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Docker secrets

Docker Secrets: An Introductory Guide with Examples

Juan Reyes
Author Juan Reyes
Published May 2, 2023 in technology
clock icon 8 min read

Securing sensitive data is crucial for any application, but managing this data can be complex and error-prone. Docker secrets provide a reliable and secure way to handle sensitive information like passwords, API keys, and certificates in your Docker environment. 

In this introductory guide, we’ll explore what Docker secrets are, how to use them with practical examples, and share some best practices to help you safeguard your sensitive data effectively. Additionally, we’ll touch upon Docker Swarm, managing secrets without Swarm, and using secrets with Docker Compose. So, let’s dive in and unlock the secrets of Docker secrets!

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What Are Secrets in Docker?

Docker secrets are a secure way to manage sensitive data in your Docker environment, such as passwords, API keys, and other important information. They are designed to help developers and DevOps professionals avoid accidentally leaking these sensitive details in their applications or Docker images. Secrets are encrypted and stored securely and can only be accessed by authorized services running in your Docker Swarm. 

Speaking of Docker Swarm, it’s important to note that Docker secrets are a Swarm feature. Swarm is a native clustering and orchestration solution for Docker. It allows you to create and manage a group of Docker nodes as a single, logical entity, making it easier to deploy, scale, and manage services across multiple nodes. While Docker secrets are built explicitly for Swarm, there are alternative ways to manage sensitive data in non-Swarm environments, which we’ll touch upon later. 

Docker Secrets Example

Now, let’s dive into a practical example of how to use Docker secrets. We’ll start by creating a secret, then show how to use it within a service. First, let’s create a new secret containing a password: 

$ echo "mypassword" | docker secret create my_secret -

This command will create a new secret called my_secret, containing the password “mypassword.” Notice the use of the - at the end of the command, which tells Docker to read the secret’s value from standard input instead of a file. Next, let’s create a simple service that makes use of this secret. We’ll use the official NGINX image, and our secret will be used as the basic authentication password: 

$ docker service create --name nginx --secret my_secret nginx:latest

In this command, we create a new service called nginx, using the official NGINX image. We also attach our previously created secret (my_secret) to the service. Now, the secret is available to the NGINX container as a file located at /run/secrets/my_secret. We can reference this file in our nginx configuration to use the secret password for basic authentication. Keep in mind that the secret is not exposed as an environment variable, but as a file. This approach provides an additional layer of security, as environment variables can be leaked through logs or process listings.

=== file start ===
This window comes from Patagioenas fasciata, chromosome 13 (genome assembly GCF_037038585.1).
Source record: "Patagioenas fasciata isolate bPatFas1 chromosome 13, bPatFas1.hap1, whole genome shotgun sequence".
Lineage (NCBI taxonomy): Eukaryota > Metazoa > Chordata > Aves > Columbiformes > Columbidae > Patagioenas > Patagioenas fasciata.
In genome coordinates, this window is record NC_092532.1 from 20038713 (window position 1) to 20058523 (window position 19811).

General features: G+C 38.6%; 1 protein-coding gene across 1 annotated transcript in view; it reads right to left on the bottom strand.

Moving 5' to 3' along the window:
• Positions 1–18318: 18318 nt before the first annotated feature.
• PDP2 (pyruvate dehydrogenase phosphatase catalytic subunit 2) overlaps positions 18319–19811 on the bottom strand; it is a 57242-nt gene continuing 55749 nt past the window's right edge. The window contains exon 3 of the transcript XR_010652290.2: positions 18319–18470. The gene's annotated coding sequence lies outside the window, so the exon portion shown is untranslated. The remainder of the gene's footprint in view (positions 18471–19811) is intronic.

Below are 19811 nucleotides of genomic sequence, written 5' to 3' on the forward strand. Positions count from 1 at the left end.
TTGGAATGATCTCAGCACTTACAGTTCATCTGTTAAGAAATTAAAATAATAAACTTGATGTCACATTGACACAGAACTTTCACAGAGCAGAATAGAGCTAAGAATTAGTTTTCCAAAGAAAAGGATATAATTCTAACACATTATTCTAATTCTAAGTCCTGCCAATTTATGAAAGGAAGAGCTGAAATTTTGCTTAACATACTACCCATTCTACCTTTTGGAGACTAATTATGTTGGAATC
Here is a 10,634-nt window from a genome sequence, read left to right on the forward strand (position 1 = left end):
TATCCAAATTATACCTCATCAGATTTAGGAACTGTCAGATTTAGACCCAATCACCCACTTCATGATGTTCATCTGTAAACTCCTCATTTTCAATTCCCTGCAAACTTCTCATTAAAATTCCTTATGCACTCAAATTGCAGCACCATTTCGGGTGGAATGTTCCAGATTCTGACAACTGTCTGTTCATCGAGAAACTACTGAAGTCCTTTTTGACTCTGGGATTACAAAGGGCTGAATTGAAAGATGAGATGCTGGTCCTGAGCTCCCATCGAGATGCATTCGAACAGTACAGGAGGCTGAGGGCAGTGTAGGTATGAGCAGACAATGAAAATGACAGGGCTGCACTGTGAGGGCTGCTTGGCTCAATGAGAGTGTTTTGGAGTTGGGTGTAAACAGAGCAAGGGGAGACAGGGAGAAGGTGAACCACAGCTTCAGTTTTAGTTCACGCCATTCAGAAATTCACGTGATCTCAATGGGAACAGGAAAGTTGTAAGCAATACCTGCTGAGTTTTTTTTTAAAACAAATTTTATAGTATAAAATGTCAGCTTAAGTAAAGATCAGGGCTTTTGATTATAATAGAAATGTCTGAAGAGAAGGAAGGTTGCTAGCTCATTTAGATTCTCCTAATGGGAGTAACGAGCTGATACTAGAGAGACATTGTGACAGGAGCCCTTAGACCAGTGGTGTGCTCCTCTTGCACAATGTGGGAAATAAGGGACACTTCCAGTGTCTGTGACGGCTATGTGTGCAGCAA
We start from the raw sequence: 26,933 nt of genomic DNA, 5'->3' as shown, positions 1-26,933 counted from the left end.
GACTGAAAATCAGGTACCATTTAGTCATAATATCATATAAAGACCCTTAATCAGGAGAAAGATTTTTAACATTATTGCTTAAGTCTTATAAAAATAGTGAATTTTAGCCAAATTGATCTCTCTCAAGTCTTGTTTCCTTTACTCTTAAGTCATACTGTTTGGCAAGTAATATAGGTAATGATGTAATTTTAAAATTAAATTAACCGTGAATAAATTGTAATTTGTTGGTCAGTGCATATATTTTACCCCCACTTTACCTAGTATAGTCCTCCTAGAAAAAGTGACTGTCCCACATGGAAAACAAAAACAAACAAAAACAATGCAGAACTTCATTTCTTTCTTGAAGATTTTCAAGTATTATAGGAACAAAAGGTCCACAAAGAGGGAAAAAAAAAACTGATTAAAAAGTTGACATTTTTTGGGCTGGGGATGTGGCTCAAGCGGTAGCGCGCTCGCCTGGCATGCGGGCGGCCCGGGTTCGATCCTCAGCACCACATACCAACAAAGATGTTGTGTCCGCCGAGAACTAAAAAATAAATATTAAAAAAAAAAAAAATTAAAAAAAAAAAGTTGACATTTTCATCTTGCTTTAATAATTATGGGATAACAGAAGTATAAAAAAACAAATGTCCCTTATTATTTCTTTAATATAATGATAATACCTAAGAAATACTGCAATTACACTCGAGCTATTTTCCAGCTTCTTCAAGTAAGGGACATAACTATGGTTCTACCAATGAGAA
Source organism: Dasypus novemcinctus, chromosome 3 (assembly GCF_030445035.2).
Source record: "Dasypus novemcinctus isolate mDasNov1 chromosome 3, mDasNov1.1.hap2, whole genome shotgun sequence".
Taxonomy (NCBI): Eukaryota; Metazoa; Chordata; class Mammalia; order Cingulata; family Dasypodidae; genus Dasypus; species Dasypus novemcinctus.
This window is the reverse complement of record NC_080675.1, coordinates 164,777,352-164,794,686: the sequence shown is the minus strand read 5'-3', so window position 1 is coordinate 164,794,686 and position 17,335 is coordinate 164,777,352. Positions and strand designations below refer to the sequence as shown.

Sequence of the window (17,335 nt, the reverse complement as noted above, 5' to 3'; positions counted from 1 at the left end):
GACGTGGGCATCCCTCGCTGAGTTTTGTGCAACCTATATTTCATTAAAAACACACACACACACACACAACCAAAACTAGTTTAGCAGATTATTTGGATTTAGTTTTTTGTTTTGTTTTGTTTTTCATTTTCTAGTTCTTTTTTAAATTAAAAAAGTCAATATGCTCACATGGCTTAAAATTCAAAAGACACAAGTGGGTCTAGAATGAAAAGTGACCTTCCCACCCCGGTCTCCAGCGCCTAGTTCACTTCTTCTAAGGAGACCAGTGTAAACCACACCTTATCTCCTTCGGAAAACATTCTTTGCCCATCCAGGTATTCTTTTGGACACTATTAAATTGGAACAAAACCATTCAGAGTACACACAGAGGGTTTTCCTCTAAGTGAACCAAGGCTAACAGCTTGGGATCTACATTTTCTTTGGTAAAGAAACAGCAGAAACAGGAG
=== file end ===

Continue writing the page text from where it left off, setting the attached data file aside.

How Can I See My Docker Secrets

You can use the Docker secret ls command to view a list of your Docker secrets. This command will display a table with the secret IDs, names, and creation dates. Here’s an example of the command:

$ docker secret ls

The output will look something like this:

ID                          NAME                CREATED             UPDATED
vqnz6btp7gru0z6gk8zvtey6k   my_secret           2 minutes ago       2 minutes ago

However, the Docker secret ls command only shows the list of secrets and their metadata. It does not display the actual content of the secrets. To inspect a secret and view its metadata in a more detailed format, you can use the docker secret inspect command followed by the secret’s name or ID:

$ docker secret inspect my_secret

This command will return the metadata in a JSON format, but still won’t reveal the actual content of the secret. Docker secrets are designed to be secure, and exposing their content through CLI commands would defeat their purpose. So instead, to access the content of a secret, you need to attach it to a service within your Docker Swarm, and the secret will be available as a file inside the containers of that service. 

Using Docker Secrets for Different Purposes

You can use Docker secrets for various purposes within your application, such as: 

  1. Database credentials: Store the username and password for your database as secrets, and reference them in your application’s configuration file.
  2. API keys: If your application relies on third-party APIs, you can store the API keys as secrets and use them when making API calls.
  3. Private keys: Secrets can also store private keys for SSL/TLS certificates or other cryptographic operations.

These are just a few examples, but the possibilities are endless. By using Docker secrets, you can enhance the security of your sensitive data and reduce the risk of data breaches.